At this time of the year, we have seen excellent trend reports and predictions for 2015 from media outlets, business leaders and event and technology organizations, all in easy-to-digest formats designed to move us to action.
We have learned about the fabulous new Pantone Colour of the Year, Marsala, and have thought about ways we may integrate this into event designs for the year. We have moved from kale to cauliflower and are seeking recipes to incorporate chia seeds. Craft beer and artisan vodka continue to lead the beverage scene, and vintage inspired cocktails continue to appear on menus across the nation. Forrester Research wrote The Mobile Mind Shift and predicted how mobile will be an everyday part of life – in business, as consumers, and as families with apps such as TeamSnap – so we integrate mobile apps into our meetings because our participants have an expectation that we will have one.
Staying on top
All this is to say – the meeting, event and hospitality industry does not create trends, we follow trends. We play walk-in music gleaned from the latest radio hits and seek entertainment from popular culture to incorporate into our events – seeking the cutting edge of extraordinary. We alter our menus to meet not only the reality of allergies and dietary requirements from gluten, lactose, dairy, nut and animal-based protein free inclusions to what is trending. Can we imagine having served Brussels sprouts on a group menu even a year ago? Now they are all the rage!
The colour palettes we include in our events are dictated by what we see in fashion, in a changing sensibility to our homes as we move from pristine to rustic chic, and from everything matching to unique and authentic components mixed in. We are changing the spaces in which we have conversations because society is shifting back to a time of being present and taking the time to have conversations.
When we offer experiences on our conference and incentive programs, we seek authentic and local, and we are offering lifestyle brand options in our hotel blocks. Culturally rich tours are again a shift we follow. As leisure travellers have demanded these experiences, the tour industry has responded, and new experience operators have sprung into action, and we follow.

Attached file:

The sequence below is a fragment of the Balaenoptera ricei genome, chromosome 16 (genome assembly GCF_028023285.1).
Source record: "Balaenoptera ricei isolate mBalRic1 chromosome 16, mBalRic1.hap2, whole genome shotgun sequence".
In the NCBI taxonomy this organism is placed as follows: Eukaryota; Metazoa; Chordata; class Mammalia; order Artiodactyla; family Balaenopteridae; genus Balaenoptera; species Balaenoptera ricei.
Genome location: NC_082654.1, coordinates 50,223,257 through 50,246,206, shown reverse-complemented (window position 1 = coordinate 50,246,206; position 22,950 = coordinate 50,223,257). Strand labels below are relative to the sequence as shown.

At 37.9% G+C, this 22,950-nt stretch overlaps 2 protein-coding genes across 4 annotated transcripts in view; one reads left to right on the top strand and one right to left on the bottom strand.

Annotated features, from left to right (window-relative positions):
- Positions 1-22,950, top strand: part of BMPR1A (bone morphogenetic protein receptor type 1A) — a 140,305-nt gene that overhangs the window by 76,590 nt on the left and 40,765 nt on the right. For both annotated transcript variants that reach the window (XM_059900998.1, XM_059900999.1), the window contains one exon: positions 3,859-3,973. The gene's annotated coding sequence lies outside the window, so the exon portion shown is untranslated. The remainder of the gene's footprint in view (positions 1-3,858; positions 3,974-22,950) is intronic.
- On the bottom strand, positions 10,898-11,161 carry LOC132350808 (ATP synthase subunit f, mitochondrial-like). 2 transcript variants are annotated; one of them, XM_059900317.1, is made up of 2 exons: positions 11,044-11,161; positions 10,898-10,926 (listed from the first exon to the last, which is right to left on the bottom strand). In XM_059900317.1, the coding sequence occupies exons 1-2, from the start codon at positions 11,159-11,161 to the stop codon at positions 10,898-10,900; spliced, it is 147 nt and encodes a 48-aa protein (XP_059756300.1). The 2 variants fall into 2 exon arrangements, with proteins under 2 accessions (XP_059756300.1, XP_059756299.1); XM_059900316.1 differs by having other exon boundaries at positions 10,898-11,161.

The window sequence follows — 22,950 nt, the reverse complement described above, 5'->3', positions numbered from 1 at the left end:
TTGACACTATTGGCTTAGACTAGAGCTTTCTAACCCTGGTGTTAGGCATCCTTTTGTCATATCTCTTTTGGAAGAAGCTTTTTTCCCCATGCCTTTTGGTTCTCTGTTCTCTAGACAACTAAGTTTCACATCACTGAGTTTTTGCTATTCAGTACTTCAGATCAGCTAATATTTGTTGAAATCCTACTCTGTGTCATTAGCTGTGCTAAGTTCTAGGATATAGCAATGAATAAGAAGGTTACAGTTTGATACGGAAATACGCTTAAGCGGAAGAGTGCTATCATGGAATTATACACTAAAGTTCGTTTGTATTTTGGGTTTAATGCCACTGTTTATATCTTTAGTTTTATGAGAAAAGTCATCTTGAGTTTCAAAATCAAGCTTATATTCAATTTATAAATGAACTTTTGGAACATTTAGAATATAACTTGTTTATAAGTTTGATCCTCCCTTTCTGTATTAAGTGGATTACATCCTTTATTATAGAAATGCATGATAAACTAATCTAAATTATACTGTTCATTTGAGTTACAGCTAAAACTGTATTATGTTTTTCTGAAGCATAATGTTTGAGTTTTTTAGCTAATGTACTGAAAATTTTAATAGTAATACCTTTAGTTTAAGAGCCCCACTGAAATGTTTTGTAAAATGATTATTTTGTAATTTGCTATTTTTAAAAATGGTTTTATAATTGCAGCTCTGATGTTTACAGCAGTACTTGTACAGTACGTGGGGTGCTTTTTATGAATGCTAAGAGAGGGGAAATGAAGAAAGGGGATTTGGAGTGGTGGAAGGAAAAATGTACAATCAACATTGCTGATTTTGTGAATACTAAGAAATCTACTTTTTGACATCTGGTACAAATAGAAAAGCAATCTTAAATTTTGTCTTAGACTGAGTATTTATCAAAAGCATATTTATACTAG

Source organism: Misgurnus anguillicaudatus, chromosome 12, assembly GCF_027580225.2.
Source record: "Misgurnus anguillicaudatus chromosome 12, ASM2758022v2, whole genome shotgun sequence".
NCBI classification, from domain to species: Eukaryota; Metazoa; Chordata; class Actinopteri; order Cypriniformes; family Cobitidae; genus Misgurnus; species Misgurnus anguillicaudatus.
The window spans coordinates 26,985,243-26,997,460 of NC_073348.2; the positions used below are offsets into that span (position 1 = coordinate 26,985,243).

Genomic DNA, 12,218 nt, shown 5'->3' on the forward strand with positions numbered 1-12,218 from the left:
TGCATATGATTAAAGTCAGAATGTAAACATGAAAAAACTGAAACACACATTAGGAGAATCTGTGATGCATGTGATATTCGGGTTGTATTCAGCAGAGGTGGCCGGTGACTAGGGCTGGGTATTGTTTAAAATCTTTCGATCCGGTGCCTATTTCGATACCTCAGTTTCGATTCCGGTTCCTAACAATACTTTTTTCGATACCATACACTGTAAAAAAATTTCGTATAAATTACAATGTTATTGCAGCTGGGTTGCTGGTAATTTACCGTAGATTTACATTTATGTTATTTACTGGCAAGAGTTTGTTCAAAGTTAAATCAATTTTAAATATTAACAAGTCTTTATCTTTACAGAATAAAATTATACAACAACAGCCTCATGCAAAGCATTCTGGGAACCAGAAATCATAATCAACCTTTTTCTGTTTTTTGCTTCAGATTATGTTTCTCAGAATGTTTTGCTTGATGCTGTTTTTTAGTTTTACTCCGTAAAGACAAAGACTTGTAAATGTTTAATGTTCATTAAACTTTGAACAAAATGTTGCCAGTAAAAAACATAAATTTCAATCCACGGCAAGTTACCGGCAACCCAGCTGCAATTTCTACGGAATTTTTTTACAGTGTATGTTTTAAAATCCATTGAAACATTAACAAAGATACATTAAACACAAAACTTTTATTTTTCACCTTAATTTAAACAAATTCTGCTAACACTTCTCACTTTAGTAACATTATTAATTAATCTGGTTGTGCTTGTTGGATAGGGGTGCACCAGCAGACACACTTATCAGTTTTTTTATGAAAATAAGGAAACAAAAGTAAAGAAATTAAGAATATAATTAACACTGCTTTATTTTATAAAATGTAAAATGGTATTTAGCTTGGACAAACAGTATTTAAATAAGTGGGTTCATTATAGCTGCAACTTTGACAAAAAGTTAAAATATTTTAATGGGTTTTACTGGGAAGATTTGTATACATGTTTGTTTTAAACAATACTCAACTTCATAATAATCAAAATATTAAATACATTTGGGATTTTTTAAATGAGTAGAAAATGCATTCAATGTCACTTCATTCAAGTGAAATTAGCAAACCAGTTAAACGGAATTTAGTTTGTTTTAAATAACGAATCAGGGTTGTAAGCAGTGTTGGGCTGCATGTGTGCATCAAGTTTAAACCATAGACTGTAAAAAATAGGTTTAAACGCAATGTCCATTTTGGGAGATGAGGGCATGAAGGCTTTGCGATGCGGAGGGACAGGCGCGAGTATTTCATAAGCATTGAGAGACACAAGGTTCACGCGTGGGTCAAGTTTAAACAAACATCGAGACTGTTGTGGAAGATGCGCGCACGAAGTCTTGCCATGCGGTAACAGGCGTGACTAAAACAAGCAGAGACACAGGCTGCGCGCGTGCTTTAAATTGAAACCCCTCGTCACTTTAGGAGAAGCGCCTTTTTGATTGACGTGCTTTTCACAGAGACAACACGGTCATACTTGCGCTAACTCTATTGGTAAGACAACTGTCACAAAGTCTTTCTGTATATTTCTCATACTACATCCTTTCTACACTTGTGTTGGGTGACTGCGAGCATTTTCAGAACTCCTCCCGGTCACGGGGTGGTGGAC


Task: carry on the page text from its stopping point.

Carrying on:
Fear of missing out
Why do we follow trends? Because we have to. New events are created – from CL2 to PopTech and the World Domination Summit, while others who have responded to these cultural shifts – from Bonnaroo’s evolution to SXSW’s growth, Burning Man and the omnipresent TED as examples. They continue to enjoy growth, retention and a sense of notoriety that builds FOMO (fear of missing out) across generations. We are developing rich CSR (corporate social responsibility) programs that make a difference in the lives of local cultures we touch with our events, as we thoughtfully seek groups in need and offer support based on the experience and soul of our meeting participants.
As we develop programming, we are blending thought provoking keynotes with room for smaller Q & A periods with these speakers. We seek not only experts but those who can bring to life the ancient art of storytelling and engage audiences in a way that leads to further discussion and action. We follow the trends we are seeing in education, where greater involvement and interaction are demanded, and where the blurring of online and classroom are integrated across borders, and in the highest levels of learning institutions in the world. Age and experience are blended, and opinions all count. As destination marketers, we are using the intellectual capital in our cities and countries to lure events, to capitalize on the stature of the minds who are collaborating and innovating and truly shifting our world in positive directions as we learn from each other.
Is this idea that we follow trends, rather than create them, surprising, especially given how many of these articles on trends appear in our own industry publications? Is it our role as meeting and event professionals to be mindful of the shifts in the world and to use our power of bringing together collectives of knowledge to have the conversations that change our world? I think so, do you?
Please comment below – I would love to hear your ideas as well.